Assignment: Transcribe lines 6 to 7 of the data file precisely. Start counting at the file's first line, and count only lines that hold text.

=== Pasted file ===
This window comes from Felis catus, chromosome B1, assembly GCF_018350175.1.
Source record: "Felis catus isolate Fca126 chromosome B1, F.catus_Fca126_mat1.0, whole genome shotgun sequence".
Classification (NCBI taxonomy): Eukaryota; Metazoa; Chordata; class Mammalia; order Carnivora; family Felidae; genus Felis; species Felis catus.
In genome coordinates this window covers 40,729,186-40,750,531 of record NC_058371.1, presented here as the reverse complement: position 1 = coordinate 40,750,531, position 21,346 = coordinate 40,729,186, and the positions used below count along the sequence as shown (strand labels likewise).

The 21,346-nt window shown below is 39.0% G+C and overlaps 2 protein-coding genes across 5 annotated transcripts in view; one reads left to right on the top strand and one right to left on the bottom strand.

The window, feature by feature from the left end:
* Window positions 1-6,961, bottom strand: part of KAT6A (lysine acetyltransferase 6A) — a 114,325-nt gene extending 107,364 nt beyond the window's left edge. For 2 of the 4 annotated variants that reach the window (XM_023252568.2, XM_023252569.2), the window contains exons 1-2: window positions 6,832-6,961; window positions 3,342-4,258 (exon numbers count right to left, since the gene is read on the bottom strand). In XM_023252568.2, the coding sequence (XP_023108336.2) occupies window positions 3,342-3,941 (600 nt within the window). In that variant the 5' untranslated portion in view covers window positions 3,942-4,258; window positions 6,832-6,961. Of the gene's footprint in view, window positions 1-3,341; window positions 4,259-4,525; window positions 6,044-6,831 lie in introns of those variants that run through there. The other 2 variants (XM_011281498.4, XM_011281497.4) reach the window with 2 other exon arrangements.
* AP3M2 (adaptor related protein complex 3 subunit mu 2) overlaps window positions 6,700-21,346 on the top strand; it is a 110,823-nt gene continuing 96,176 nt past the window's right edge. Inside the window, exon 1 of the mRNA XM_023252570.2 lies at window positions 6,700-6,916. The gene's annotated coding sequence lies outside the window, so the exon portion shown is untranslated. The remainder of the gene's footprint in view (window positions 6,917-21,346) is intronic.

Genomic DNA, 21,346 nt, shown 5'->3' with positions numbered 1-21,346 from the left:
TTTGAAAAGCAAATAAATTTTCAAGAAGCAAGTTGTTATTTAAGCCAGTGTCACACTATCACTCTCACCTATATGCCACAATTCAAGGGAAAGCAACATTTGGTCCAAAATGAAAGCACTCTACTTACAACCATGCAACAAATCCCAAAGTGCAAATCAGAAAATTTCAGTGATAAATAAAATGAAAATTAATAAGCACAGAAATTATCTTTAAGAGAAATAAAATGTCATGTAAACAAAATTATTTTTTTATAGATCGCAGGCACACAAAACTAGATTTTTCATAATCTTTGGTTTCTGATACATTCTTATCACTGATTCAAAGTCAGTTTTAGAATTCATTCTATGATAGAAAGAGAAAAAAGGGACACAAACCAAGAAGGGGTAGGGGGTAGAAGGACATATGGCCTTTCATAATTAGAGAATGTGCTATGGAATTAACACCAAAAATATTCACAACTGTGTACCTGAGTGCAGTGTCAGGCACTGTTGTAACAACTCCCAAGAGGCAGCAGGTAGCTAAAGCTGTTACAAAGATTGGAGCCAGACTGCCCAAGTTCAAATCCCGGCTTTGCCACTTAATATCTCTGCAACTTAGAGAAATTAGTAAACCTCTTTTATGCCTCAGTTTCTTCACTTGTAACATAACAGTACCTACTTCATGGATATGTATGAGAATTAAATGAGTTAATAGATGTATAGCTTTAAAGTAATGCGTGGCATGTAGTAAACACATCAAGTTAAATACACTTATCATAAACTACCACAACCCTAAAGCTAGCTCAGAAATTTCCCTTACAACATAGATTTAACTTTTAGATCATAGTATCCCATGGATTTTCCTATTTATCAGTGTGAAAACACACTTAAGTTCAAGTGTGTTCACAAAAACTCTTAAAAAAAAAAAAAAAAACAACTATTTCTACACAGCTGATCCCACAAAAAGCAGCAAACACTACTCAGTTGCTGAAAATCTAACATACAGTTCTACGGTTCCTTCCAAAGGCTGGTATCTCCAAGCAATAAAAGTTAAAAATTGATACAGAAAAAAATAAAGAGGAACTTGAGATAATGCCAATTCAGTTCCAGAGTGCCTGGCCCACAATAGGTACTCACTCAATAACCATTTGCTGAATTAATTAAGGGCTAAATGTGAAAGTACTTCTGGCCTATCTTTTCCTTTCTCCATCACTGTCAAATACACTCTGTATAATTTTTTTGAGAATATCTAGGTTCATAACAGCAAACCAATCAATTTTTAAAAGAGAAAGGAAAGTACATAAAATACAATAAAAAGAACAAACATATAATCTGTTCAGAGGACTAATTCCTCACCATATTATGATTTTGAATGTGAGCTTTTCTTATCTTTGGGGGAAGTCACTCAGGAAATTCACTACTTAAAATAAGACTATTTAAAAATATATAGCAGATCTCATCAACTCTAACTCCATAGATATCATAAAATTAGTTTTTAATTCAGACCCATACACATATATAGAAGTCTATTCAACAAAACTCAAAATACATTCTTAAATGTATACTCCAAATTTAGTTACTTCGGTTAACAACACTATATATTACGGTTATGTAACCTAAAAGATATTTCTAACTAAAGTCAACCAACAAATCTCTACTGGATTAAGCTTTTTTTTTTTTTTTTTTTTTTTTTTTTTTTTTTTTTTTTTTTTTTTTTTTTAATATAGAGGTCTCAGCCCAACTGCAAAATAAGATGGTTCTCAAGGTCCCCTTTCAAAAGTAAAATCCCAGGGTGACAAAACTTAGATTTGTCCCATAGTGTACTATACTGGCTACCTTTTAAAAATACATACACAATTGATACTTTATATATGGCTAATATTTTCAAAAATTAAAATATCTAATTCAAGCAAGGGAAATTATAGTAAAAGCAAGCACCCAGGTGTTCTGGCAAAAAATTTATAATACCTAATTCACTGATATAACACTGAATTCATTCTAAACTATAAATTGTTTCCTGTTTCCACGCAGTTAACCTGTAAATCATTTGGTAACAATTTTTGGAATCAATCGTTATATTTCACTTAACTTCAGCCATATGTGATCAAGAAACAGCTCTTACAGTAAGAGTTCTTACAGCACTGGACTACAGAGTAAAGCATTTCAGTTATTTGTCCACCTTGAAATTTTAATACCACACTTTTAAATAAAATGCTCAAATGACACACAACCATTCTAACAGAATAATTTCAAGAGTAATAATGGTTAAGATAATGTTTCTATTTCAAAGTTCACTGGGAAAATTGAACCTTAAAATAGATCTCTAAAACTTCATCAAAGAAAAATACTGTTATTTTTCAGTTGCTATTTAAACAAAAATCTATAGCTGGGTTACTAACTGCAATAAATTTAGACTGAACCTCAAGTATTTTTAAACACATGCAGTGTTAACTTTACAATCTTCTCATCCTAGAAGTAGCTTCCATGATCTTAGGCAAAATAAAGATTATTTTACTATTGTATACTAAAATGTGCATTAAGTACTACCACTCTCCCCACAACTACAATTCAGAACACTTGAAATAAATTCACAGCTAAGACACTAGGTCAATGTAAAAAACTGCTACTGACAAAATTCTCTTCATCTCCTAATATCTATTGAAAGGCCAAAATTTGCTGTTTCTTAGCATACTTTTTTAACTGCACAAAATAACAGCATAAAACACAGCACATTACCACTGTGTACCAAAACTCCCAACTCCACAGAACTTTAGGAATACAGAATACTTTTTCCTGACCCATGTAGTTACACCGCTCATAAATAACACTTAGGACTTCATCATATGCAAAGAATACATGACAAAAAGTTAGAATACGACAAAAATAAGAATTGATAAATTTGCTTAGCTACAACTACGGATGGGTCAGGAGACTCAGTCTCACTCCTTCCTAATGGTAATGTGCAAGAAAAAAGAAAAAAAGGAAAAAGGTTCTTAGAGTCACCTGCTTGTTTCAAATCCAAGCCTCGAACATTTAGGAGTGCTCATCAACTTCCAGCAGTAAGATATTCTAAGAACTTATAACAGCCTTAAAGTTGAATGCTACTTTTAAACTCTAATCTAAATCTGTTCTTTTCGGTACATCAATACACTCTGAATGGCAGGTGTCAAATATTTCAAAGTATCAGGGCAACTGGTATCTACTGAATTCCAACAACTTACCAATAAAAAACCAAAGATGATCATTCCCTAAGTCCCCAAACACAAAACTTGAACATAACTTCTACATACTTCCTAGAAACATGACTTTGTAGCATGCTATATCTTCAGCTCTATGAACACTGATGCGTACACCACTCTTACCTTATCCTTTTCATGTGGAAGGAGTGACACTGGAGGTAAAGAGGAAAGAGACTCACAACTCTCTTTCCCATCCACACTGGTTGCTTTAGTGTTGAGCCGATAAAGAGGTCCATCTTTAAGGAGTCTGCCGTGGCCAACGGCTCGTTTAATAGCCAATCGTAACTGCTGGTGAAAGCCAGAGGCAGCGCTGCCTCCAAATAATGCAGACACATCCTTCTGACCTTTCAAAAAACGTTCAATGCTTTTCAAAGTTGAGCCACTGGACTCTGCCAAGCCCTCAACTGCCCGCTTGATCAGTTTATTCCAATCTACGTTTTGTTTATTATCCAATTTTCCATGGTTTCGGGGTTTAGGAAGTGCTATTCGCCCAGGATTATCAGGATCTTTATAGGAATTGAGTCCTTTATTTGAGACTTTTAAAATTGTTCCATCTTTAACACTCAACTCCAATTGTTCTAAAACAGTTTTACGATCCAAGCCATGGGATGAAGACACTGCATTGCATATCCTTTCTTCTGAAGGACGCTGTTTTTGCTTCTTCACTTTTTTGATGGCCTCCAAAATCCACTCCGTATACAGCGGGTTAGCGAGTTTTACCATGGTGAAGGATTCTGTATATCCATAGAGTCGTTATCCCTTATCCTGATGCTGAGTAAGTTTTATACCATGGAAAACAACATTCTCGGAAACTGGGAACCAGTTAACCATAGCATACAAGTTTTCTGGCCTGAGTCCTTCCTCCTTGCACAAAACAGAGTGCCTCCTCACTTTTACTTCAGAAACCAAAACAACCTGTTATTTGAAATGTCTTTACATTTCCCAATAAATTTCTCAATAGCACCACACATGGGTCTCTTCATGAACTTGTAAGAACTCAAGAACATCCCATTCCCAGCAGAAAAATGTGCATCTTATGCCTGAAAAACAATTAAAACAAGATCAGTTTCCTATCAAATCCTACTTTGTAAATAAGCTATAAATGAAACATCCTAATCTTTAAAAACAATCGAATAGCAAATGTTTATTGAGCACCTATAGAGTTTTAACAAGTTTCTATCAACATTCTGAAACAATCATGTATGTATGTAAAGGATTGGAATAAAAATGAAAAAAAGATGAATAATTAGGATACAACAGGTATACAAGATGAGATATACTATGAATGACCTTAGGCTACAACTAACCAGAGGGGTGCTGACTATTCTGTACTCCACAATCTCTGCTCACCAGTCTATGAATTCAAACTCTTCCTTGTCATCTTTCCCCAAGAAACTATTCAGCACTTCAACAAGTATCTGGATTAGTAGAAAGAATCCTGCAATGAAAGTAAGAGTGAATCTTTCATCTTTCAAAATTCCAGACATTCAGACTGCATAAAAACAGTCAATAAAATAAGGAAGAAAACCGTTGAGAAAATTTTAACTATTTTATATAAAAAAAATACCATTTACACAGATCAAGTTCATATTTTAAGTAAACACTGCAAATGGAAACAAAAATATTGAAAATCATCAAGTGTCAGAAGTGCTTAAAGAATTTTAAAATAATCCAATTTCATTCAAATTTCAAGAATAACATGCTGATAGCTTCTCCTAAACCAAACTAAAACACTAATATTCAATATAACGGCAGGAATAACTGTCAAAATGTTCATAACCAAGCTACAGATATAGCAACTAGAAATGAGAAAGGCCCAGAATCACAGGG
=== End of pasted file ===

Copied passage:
The window, feature by feature from the left end:
* Window positions 1-6,961, bottom strand: part of KAT6A (lysine acetyltransferase 6A) — a 114,325-nt gene extending 107,364 nt beyond the window's left edge. For 2 of the 4 annotated variants that reach the window (XM_023252568.2, XM_023252569.2), the window contains exons 1-2: window positions 6,832-6,961; window positions 3,342-4,258 (exon numbers count right to left, since the gene is read on the bottom strand). In XM_023252568.2, the coding sequence (XP_023108336.2) occupies window positions 3,342-3,941 (600 nt within the window). In that variant the 5' untranslated portion in view covers window positions 3,942-4,258; window positions 6,832-6,961. Of the gene's footprint in view, window positions 1-3,341; window positions 4,259-4,525; window positions 6,044-6,831 lie in introns of those variants that run through there. The other 2 variants (XM_011281498.4, XM_011281497.4) reach the window with 2 other exon arrangements.